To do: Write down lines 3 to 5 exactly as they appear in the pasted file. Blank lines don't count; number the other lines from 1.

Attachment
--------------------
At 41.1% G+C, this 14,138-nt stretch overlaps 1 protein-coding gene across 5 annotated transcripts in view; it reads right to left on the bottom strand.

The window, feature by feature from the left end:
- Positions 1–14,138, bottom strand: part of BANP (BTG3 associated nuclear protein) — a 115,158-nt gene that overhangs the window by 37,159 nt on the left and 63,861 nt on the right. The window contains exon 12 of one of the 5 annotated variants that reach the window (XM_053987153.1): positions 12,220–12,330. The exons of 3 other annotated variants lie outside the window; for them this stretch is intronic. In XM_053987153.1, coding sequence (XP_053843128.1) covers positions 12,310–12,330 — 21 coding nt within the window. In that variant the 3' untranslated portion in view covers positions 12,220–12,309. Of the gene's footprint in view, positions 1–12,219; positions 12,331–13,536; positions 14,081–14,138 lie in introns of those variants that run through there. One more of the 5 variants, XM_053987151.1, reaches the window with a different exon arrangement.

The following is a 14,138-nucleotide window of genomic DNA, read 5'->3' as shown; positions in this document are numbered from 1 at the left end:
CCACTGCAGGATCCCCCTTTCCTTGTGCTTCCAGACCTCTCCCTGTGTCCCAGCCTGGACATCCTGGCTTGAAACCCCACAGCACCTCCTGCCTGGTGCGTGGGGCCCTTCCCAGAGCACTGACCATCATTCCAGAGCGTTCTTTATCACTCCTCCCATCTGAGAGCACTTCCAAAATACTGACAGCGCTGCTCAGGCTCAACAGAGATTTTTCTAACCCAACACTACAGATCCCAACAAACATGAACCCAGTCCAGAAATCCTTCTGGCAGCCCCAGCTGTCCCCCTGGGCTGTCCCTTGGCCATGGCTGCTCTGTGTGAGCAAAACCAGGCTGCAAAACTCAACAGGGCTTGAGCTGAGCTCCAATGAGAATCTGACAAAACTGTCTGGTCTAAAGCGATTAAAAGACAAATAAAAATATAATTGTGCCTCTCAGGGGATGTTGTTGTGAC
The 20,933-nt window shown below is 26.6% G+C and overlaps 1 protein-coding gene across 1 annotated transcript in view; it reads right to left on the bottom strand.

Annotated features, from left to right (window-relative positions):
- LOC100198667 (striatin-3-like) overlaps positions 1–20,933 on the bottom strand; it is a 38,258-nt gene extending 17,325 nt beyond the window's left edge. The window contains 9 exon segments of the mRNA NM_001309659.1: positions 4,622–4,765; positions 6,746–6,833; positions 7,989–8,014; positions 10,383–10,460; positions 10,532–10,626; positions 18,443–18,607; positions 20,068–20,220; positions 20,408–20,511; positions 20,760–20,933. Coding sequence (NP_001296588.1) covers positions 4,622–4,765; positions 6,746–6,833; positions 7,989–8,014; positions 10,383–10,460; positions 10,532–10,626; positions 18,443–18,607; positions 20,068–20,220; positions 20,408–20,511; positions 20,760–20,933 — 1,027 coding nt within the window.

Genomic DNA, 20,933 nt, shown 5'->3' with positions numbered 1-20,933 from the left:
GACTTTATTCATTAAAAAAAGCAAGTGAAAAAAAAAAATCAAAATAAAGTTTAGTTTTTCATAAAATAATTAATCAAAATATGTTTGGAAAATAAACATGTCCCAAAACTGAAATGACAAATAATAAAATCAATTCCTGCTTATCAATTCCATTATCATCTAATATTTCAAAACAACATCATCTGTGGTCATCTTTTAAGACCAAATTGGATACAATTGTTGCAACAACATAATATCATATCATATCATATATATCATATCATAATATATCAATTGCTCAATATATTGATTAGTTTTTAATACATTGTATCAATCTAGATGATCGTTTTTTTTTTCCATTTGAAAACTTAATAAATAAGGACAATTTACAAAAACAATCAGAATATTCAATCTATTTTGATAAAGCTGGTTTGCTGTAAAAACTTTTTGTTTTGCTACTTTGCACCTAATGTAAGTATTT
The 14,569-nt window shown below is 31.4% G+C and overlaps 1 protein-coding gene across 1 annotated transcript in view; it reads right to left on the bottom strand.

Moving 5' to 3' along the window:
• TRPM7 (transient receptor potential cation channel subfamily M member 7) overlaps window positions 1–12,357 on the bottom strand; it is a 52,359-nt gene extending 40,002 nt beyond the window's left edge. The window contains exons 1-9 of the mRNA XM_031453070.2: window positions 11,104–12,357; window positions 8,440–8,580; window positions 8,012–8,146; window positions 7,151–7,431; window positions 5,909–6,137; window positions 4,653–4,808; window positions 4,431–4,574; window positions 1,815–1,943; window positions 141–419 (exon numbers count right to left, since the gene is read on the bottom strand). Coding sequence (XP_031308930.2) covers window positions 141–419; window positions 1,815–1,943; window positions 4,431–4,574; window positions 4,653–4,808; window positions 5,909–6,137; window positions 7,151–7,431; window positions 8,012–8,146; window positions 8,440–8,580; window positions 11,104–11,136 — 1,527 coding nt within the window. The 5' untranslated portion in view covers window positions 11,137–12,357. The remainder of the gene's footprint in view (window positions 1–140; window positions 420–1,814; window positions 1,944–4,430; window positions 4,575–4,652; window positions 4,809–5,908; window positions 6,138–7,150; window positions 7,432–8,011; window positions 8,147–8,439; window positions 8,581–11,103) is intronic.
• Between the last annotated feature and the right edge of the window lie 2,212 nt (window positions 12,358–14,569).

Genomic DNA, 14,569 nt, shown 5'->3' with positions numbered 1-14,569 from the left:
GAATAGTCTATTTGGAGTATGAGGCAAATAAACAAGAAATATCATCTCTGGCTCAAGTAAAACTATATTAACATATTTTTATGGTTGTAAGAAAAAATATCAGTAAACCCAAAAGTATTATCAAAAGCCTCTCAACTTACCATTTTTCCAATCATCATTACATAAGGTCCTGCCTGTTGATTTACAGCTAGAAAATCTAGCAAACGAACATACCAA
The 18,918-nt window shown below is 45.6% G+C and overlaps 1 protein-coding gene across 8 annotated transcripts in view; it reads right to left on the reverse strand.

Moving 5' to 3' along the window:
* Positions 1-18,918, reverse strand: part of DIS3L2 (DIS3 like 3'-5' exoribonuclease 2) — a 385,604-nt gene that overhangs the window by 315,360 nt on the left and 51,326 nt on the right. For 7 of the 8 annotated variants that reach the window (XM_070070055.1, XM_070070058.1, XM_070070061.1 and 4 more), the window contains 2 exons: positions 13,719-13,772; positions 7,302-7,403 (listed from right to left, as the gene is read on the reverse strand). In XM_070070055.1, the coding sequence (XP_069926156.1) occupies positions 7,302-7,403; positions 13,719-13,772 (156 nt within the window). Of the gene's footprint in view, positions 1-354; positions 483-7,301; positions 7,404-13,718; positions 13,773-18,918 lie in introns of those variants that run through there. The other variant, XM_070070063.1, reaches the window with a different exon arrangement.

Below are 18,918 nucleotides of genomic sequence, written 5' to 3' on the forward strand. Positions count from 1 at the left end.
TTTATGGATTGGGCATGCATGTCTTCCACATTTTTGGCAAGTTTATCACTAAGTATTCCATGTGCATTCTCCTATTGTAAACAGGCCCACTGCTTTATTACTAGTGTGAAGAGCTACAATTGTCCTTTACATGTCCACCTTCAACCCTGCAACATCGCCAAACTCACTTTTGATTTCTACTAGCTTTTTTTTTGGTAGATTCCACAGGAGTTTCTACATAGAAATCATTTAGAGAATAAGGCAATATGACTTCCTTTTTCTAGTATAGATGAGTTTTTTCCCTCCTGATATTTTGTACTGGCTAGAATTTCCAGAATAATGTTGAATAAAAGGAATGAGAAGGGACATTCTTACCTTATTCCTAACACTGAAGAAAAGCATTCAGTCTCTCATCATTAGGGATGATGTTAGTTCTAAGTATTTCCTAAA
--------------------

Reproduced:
- Positions 1–14,138, bottom strand: part of BANP (BTG3 associated nuclear protein) — a 115,158-nt gene that overhangs the window by 37,159 nt on the left and 63,861 nt on the right. The window contains exon 12 of one of the 5 annotated variants that reach the window (XM_053987153.1): positions 12,220–12,330. The exons of 3 other annotated variants lie outside the window; for them this stretch is intronic. In XM_053987153.1, coding sequence (XP_053843128.1) covers positions 12,310–12,330 — 21 coding nt within the window. In that variant the 3' untranslated portion in view covers positions 12,220–12,309. Of the gene's footprint in view, positions 1–12,219; positions 12,331–13,536; positions 14,081–14,138 lie in introns of those variants that run through there. One more of the 5 variants, XM_053987151.1, reaches the window with a different exon arrangement.

The following is a 14,138-nucleotide window of genomic DNA, read 5'->3' as shown; positions in this document are numbered from 1 at the left end:
CCACTGCAGGATCCCCCTTTCCTTGTGCTTCCAGACCTCTCCCTGTGTCCCAGCCTGGACATCCTGGCTTGAAACCCCACAGCACCTCCTGCCTGGTGCGTGGGGCCCTTCCCAGAGCACTGACCATCATTCCAGAGCGTTCTTTATCACTCCTCCCATCTGAGAGCACTTCCAAAATACTGACAGCGCTGCTCAGGCTCAACAGAGATTTTTCTAACCCAACACTACAGATCCCAACAAACATGAACCCAGTCCAGAAATCCTTCTGGCAGCCCCAGCTGTCCCCCTGGGCTGTCCCTTGGCCATGGCTGCTCTGTGTGAGCAAAACCAGGCTGCAAAACTCAACAGGGCTTGAGCTGAGCTCCAATGAGAATCTGACAAAACTGTCTGGTCTAAAGCGATTAAAAGACAAATAAAAATATAATTGTGCCTCTCAGGGGATGTTGTTGTGAC